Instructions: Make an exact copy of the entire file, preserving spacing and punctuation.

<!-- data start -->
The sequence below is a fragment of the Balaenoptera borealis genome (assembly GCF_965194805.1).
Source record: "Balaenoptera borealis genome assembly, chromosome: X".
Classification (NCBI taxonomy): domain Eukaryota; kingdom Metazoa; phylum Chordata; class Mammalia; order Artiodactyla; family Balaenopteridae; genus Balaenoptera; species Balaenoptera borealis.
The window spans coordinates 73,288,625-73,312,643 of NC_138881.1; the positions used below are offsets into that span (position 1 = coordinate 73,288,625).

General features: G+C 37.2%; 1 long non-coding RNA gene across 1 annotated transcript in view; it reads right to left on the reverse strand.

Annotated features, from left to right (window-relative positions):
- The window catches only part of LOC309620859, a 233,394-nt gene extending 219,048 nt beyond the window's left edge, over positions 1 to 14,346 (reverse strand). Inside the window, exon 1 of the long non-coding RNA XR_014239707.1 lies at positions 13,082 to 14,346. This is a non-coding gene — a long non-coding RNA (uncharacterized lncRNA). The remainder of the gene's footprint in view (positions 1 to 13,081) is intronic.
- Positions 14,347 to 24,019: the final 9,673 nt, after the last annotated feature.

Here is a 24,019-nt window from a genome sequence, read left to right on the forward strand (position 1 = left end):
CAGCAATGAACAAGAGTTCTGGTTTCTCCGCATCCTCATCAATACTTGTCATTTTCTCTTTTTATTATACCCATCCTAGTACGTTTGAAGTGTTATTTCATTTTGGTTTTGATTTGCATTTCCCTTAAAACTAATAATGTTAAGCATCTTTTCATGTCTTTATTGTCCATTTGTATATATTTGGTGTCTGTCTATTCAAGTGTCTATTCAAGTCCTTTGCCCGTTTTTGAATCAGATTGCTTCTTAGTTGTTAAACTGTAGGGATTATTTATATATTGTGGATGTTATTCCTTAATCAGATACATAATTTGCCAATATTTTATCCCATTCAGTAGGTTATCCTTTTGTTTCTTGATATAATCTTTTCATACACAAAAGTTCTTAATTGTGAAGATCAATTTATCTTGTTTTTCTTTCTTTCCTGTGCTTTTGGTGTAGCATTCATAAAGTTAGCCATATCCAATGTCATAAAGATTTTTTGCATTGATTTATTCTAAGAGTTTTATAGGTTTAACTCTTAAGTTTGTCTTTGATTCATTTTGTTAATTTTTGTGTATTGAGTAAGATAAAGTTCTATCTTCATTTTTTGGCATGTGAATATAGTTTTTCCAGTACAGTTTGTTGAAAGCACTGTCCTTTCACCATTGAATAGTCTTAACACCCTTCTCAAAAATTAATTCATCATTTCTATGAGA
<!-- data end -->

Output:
The sequence below is a fragment of the Balaenoptera borealis genome (assembly GCF_965194805.1).
Source record: "Balaenoptera borealis genome assembly, chromosome: X".
Classification (NCBI taxonomy): domain Eukaryota; kingdom Metazoa; phylum Chordata; class Mammalia; order Artiodactyla; family Balaenopteridae; genus Balaenoptera; species Balaenoptera borealis.
The window spans coordinates 73,288,625-73,312,643 of NC_138881.1; the positions used below are offsets into that span (position 1 = coordinate 73,288,625).

General features: G+C 37.2%; 1 long non-coding RNA gene across 1 annotated transcript in view; it reads right to left on the reverse strand.

Annotated features, from left to right (window-relative positions):
- The window catches only part of LOC309620859, a 233,394-nt gene extending 219,048 nt beyond the window's left edge, over positions 1 to 14,346 (reverse strand). Inside the window, exon 1 of the long non-coding RNA XR_014239707.1 lies at positions 13,082 to 14,346. This is a non-coding gene — a long non-coding RNA (uncharacterized lncRNA). The remainder of the gene's footprint in view (positions 1 to 13,081) is intronic.
- Positions 14,347 to 24,019: the final 9,673 nt, after the last annotated feature.

Here is a 24,019-nt window from a genome sequence, read left to right on the forward strand (position 1 = left end):
CAGCAATGAACAAGAGTTCTGGTTTCTCCGCATCCTCATCAATACTTGTCATTTTCTCTTTTTATTATACCCATCCTAGTACGTTTGAAGTGTTATTTCATTTTGGTTTTGATTTGCATTTCCCTTAAAACTAATAATGTTAAGCATCTTTTCATGTCTTTATTGTCCATTTGTATATATTTGGTGTCTGTCTATTCAAGTGTCTATTCAAGTCCTTTGCCCGTTTTTGAATCAGATTGCTTCTTAGTTGTTAAACTGTAGGGATTATTTATATATTGTGGATGTTATTCCTTAATCAGATACATAATTTGCCAATATTTTATCCCATTCAGTAGGTTATCCTTTTGTTTCTTGATATAATCTTTTCATACACAAAAGTTCTTAATTGTGAAGATCAATTTATCTTGTTTTTCTTTCTTTCCTGTGCTTTTGGTGTAGCATTCATAAAGTTAGCCATATCCAATGTCATAAAGATTTTTTGCATTGATTTATTCTAAGAGTTTTATAGGTTTAACTCTTAAGTTTGTCTTTGATTCATTTTGTTAATTTTTGTGTATTGAGTAAGATAAAGTTCTATCTTCATTTTTTGGCATGTGAATATAGTTTTTCCAGTACAGTTTGTTGAAAGCACTGTCCTTTCACCATTGAATAGTCTTAACACCCTTCTCAAAAATTAATTCATCATTTCTATGAGA